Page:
Image
jose miranda dancing
“Using my feet, my footwork, and my expressions when I'm onstage is something that just comes naturally to me," says JoseMiranda. /Photo courtesy Jose Miranda

Dancing Baile Folklórico

I dance baile folklórico—a traditional Mexican dance—which for me is my biggest passion. My elementary school had a dance group. I saw them dancing one time, and in the first grade I told my parents I wanted to join it. From there it took me three years to realize that I was actually really good at it, and that it was truly a passion. I joined a professional group, Los Mestizos de San Jose, and I've been dancing with them for over 10 years. I do consider myself a talented dancer, driven mainly through my love for my culture. People that know me know that I'm heavy on my Mexican culture and I love to represent it.

Dance has also really allowed me to put myself out there. Using my feet, my footwork, and my expressions when I'm onstage is something that just comes naturally to me. And when we’re onstage, we yell and we show excitement because we're just happy to be out there. Down the line, I could see myself possibly even starting my own little group.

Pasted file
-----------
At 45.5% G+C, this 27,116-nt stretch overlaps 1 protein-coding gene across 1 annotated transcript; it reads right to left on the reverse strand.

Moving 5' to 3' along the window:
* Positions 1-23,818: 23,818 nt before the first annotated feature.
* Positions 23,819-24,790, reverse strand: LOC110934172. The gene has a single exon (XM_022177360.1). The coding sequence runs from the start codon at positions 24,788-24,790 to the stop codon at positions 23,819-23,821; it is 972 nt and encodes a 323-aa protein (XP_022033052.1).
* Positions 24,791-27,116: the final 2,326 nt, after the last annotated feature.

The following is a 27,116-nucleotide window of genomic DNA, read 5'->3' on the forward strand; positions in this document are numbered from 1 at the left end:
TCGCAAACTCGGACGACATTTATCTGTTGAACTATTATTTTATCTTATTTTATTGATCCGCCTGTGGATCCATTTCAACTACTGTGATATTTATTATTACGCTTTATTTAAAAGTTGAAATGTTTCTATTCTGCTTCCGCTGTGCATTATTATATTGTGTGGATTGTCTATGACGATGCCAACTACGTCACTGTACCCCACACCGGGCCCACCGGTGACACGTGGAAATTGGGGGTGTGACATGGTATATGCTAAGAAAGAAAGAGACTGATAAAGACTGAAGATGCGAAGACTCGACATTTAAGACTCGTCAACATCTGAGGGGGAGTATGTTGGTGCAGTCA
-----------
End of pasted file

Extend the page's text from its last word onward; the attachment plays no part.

Sports management and the 49ers

My second biggest passion is sports. I started at ձ Mary's as an Exercise Science major, thinking that I wanted to be a physical therapist. But I realized I was more of a business type of guy who loves working with everything behind the scenes in sports systems. I saw the Sports Management major and thought, “This is actually a combination of a business major and sports, which is the perfect major for me.” I'm also planning to start the Sports Management master’s program here the summer after I graduate and aiming to finish that in May 2026.

After I finish the program, I plan to reach out and try to work with the 49ers. I have contacts with a nonprofit organization associated with the team and with the actual organization. All I know is that sports will definitely be in my future. It could be football, basketball, even hockey back in San Jose. I believe that the San Jose Sharks could learn to appreciate their fanbase a bit more and be a real powerhouse in competition. But at the end of the day, my main goal is to try and make the most of my education.

Image
jose miranda basketball